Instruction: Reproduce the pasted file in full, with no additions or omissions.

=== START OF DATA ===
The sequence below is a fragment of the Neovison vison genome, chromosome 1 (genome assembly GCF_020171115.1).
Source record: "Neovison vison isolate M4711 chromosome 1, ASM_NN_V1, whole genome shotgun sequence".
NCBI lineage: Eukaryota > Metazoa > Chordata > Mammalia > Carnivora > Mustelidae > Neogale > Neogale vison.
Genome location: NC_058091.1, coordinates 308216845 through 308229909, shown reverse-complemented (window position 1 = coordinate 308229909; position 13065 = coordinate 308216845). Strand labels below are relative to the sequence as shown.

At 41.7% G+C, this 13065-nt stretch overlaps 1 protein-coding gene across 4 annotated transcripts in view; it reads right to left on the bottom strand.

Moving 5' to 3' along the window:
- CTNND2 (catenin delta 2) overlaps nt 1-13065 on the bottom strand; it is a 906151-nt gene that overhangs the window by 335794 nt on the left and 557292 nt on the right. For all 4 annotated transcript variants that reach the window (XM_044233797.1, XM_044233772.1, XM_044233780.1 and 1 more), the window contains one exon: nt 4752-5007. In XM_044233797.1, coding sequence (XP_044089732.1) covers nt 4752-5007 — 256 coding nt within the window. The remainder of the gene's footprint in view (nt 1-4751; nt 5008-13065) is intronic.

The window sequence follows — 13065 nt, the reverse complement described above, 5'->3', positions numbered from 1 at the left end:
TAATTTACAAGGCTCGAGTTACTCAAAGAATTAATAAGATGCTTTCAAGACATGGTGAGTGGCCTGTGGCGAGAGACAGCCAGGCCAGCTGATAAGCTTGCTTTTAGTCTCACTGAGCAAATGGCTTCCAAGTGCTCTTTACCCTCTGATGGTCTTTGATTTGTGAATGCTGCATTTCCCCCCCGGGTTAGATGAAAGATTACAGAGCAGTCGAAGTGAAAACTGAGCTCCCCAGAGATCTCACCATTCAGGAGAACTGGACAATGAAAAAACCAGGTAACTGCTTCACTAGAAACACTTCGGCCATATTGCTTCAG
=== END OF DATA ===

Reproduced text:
The sequence below is a fragment of the Neovison vison genome, chromosome 1 (genome assembly GCF_020171115.1).
Source record: "Neovison vison isolate M4711 chromosome 1, ASM_NN_V1, whole genome shotgun sequence".
NCBI lineage: Eukaryota > Metazoa > Chordata > Mammalia > Carnivora > Mustelidae > Neogale > Neogale vison.
Genome location: NC_058091.1, coordinates 308216845 through 308229909, shown reverse-complemented (window position 1 = coordinate 308229909; position 13065 = coordinate 308216845). Strand labels below are relative to the sequence as shown.

At 41.7% G+C, this 13065-nt stretch overlaps 1 protein-coding gene across 4 annotated transcripts in view; it reads right to left on the bottom strand.

Moving 5' to 3' along the window:
- CTNND2 (catenin delta 2) overlaps nt 1-13065 on the bottom strand; it is a 906151-nt gene that overhangs the window by 335794 nt on the left and 557292 nt on the right. For all 4 annotated transcript variants that reach the window (XM_044233797.1, XM_044233772.1, XM_044233780.1 and 1 more), the window contains one exon: nt 4752-5007. In XM_044233797.1, coding sequence (XP_044089732.1) covers nt 4752-5007 — 256 coding nt within the window. The remainder of the gene's footprint in view (nt 1-4751; nt 5008-13065) is intronic.

The window sequence follows — 13065 nt, the reverse complement described above, 5'->3', positions numbered from 1 at the left end:
TAATTTACAAGGCTCGAGTTACTCAAAGAATTAATAAGATGCTTTCAAGACATGGTGAGTGGCCTGTGGCGAGAGACAGCCAGGCCAGCTGATAAGCTTGCTTTTAGTCTCACTGAGCAAATGGCTTCCAAGTGCTCTTTACCCTCTGATGGTCTTTGATTTGTGAATGCTGCATTTCCCCCCCGGGTTAGATGAAAGATTACAGAGCAGTCGAAGTGAAAACTGAGCTCCCCAGAGATCTCACCATTCAGGAGAACTGGACAATGAAAAAACCAGGTAACTGCTTCACTAGAAACACTTCGGCCATATTGCTTCAG